Forum Lieutenant
122
0
0
Handcuff vein? Do you mean this guy?
ImageUploadedByTapatalk1351543631.308271.jpg
 

VFlutter

Flight Nurse
3,728
1,265
113
http://m.youtube.com/watch?v=_-9tTq53XH8

We had one of these on our floor for a while. It was useful but they decided it was not worth the cost at the time. A decent understanding of common anatomy and thorough palpation did just as well.
 

wildmed

Forum Crew Member
53
0
0
The “handcuff” vein is the basilic vein. Its located on the posterior portion of the forearm a few inches distal to the elbow. If your having a hard time finding something, look at your own arms, circulatory anatomy may be slightly different between each person, but the general lay out is the same. Once your confident in your skills it also pays off to be creative,don’t get locked into the arms or EJ as your only two options. I’ve started lines in upper arms, breast tissue, scalps (Neonate),feet, and legs that remained patent for days .
 
OP
OP
Porta

Porta

Forum Lieutenant
122
0
0
The “handcuff” vein is the basilic vein. Its located on the posterior portion of the forearm a few inches distal to the elbow. If your having a hard time finding something, look at your own arms, circulatory anatomy may be slightly different between each person, but the general lay out is the same. Once your confident in your skills it also pays off to be creative,don’t get locked into the arms or EJ as your only two options. I’ve started lines in upper arms, breast tissue, scalps (Neonate),feet, and legs that remained patent for days .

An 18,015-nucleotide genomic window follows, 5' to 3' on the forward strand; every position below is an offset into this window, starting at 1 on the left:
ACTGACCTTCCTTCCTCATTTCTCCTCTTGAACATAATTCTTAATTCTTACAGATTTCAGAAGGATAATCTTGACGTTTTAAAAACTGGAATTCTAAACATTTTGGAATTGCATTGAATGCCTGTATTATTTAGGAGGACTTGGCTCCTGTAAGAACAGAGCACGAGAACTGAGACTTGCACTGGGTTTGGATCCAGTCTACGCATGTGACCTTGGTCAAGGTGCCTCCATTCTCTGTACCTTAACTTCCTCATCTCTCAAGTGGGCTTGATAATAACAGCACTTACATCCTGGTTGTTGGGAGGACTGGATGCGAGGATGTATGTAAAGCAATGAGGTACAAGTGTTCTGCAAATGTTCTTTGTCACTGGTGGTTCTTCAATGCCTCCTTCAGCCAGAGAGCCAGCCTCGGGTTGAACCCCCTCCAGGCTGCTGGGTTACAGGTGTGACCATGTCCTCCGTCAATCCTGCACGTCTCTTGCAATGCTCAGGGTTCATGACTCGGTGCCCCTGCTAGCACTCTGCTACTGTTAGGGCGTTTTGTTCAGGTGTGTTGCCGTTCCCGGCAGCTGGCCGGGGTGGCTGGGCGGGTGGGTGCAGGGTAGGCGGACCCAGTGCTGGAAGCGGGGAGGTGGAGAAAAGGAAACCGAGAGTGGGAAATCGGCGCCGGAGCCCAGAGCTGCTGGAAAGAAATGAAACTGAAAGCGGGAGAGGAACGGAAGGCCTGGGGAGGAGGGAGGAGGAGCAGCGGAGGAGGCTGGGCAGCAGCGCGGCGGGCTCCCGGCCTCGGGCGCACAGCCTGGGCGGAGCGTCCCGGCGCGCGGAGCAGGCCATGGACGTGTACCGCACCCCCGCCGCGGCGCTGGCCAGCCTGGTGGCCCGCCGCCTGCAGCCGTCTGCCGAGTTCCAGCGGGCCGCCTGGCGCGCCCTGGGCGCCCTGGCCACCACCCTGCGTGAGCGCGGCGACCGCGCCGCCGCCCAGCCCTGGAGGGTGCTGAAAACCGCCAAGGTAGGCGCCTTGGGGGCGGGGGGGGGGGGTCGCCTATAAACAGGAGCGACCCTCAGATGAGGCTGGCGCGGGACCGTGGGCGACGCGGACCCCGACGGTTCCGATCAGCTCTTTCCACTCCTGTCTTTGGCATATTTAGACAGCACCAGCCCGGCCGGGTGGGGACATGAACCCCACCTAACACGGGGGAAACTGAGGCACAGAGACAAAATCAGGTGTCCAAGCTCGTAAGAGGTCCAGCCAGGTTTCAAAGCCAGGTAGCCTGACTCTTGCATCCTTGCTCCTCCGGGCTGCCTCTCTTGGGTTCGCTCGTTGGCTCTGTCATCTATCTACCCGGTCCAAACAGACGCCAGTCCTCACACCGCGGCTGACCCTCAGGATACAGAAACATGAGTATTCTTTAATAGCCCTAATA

Ah, okay. I actually got an IV on that my last rotation. How difficult are EJs? I watched my preceptor try and get one (or two rather) on a woman and it seemed that it would have been easier if he had gone for a vein in one of her breasts or go IO - he stuck her twice with no luck. If you need a central line but can't get an EJ, would an IO be your best bet after that?
 

JDub

Forum Lieutenant
120
0
16
Ah, okay. I actually got an IV on that my last rotation. How difficult are EJs? I watched my preceptor try and get one (or two rather) on a woman and it seemed that it would have been easier if he had gone for a vein in one of her breasts or go IO - he stuck her twice with no luck. If you need a central line but can't get an EJ, would an IO be your best bet after that?

Neither an EJ or an IO are central lines.

If you are in the field, most providers attempt to go for an EJ last, so yes a IO would probably be your only option at point. I would say if you keep looking you could probably find a vein to place an IV in.

If you are at the ER and you attempt an EJ as a last resort and cannot get it, then a doctor will probably place a central line such as in the Internal Jugular (IJ), Subclavian or Femoral.